Love Styles and Boundaries

 Love Styles and Boundaries

Controllers and Victims and Boundaries

Let’s begin by reviewing what boundaries are all about.  Henry Cloud and John Townsend have written extensively on the topic of boundaries.

The following overview is taken from the book by Cloud, Changes that Heal.  He devotes a chapter on boundaries.


Boundaries are the ability to maintain one’s own identity and selfhood while connecting with others.

An intimate relationship needs both vulnerability and closeness as well as the freedom to move apart and be separate.

In a healthy relationship, each person is supportive and encourages the uniqueness and
growth of the other.

In other words, closeness does not equal sameness.


Thinking about a relationship with no (or few) boundaries will help us better understand boundaries.

An enmeshed or fused relationship is an unhealthy bond in which boundaries are violated and any individuality, separateness, or differences are viewed as a threat and are not easily tolerated.

Dependence may be exaggerated and the ability to function independently is limited.

Controllers and Victims and Boundaries

Controllers have endless boundaries and they are often inconsistent, unpredictable and unfair.

What may be OK one day might set them into a tirade on another day.

In general any time a controller becomes insecure (and this may happen so fast they don’t know it) they will become more rigid and controlling.

Control makes everything and everyone predictable and predictability settles down that flash of anxiety, or inadequacy.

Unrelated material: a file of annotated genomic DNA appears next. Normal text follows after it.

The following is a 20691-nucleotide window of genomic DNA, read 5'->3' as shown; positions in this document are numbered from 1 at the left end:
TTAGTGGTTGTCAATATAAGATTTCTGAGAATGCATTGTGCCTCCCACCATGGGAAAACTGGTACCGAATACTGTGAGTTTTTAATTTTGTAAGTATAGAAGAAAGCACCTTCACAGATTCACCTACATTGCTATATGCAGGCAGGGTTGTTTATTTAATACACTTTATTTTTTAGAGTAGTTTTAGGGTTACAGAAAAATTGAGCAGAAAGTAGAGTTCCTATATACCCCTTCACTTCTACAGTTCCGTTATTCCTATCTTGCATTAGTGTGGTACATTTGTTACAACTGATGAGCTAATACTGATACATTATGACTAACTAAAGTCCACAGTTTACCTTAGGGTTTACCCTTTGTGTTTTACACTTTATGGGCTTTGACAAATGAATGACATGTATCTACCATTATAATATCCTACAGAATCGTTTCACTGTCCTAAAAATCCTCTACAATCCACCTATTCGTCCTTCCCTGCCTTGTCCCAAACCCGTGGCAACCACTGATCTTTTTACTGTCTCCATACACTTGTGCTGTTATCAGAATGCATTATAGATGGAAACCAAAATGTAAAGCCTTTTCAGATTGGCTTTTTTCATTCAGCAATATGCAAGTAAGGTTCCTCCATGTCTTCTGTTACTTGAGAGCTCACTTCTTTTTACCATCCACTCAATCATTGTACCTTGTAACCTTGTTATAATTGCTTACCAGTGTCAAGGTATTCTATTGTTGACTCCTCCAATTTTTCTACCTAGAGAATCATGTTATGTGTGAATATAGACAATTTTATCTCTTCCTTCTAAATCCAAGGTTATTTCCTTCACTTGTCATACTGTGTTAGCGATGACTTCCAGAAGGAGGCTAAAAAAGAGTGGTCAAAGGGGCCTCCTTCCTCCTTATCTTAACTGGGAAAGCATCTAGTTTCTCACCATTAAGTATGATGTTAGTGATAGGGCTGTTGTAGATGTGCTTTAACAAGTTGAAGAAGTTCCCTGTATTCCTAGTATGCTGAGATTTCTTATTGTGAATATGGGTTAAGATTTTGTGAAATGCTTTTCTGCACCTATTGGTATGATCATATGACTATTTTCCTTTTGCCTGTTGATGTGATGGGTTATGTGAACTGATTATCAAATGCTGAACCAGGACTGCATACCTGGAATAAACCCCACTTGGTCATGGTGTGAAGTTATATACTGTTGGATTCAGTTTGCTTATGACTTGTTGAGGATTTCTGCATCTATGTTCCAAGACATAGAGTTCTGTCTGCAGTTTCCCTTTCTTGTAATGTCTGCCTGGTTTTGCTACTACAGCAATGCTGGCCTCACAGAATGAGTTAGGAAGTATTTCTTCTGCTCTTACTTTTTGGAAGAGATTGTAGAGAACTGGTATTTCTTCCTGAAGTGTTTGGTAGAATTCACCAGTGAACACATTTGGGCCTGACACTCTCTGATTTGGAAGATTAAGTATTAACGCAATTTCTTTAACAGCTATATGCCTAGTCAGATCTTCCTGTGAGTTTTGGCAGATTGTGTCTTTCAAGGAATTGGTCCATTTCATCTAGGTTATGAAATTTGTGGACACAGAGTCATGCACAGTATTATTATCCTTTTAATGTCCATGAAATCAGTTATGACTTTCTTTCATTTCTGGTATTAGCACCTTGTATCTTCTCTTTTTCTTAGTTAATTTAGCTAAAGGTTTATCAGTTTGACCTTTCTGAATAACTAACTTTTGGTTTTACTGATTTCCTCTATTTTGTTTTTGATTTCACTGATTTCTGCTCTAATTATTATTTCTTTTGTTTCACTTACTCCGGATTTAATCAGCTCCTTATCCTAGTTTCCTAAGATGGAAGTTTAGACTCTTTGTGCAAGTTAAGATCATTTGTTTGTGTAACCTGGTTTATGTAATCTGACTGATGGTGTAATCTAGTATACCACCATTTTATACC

As kids controllers were often allowed no boundaries.  They had to endure and take what every came their way.  Somewhere along the way, they decided, “No more!”  Taking charge and getting everyone “into their box” serves a purpose.  It helps prevent them from feeling painful childhood feelings of fear, inadequacy and humiliation created by an erratic, volatile environment.

Controllers have no problem with anger and saying “No”.  They have problems with accessing any emotion under the anger.  When someone says “no” or sets a boundary with a controller, they are almost literally back in their childhood home.  Here is what they learned growing up…”If any one else has control in any way, bad thing will happen.”  So, they fight other people’s boundaries and resist any authority, limits, or control over them.

Ultimately, controllers do not respect people they can run over, control and manipulate.

What a dilemma they are in!

The solution?

Controllers need to realize, they will never suffer as adults the same way they did as kids when they truly had no control.  They need to learn to receive comfort for those horrible memories.  It takes a lot of the power out of past trauma when the memories are acknowledged, felt and soothed.

Controllers need to learn equality and reciprocity.

This is new.

Some one else can have control for a while and it is not deadly or humiliating.

Sometimes, my way; sometimes your way; sometimes a compromise.  This is all new territory for the controller, but they have to let go of rigid harsh boundaries to achieve this.

What about victims? 

Of all the types, victims have no boundaries.  They acquiesced to rigid control as kids and learned to tolerate way too much.  The abnormal became normal.  The intolerable became tolerable.  The unthinkable became common place.

Victims have no measure of “normal”.

Suffering, chaos and mistreatment were so common growing up it is literally just about all they know.  To complicate matters, they carry “I can’t resist” attitude and belief in their posture, gestures, voice tones and facial expressions.

Thus, they get victimized again and again.

They practically wear a sign around their neck that says, “You can do anything to me and I won’t stop you”.

I encourage people who have endured this level of victimization to get involved in some sort of aggressive physical activity.  Kick boxing, martial arts, even something like tennis where you have to whack a ball.  In my experience once the body knows how to “fight back” or be assertive, it is way easier to learn relationally.  I have seen this be the beginning of a transformation for men and women who were victimized as kids.

The goal is to help victims feel their power.

It fuels their ability to say, “no”, set limits and protect themselves.

Love and blessings,

Milan & Kay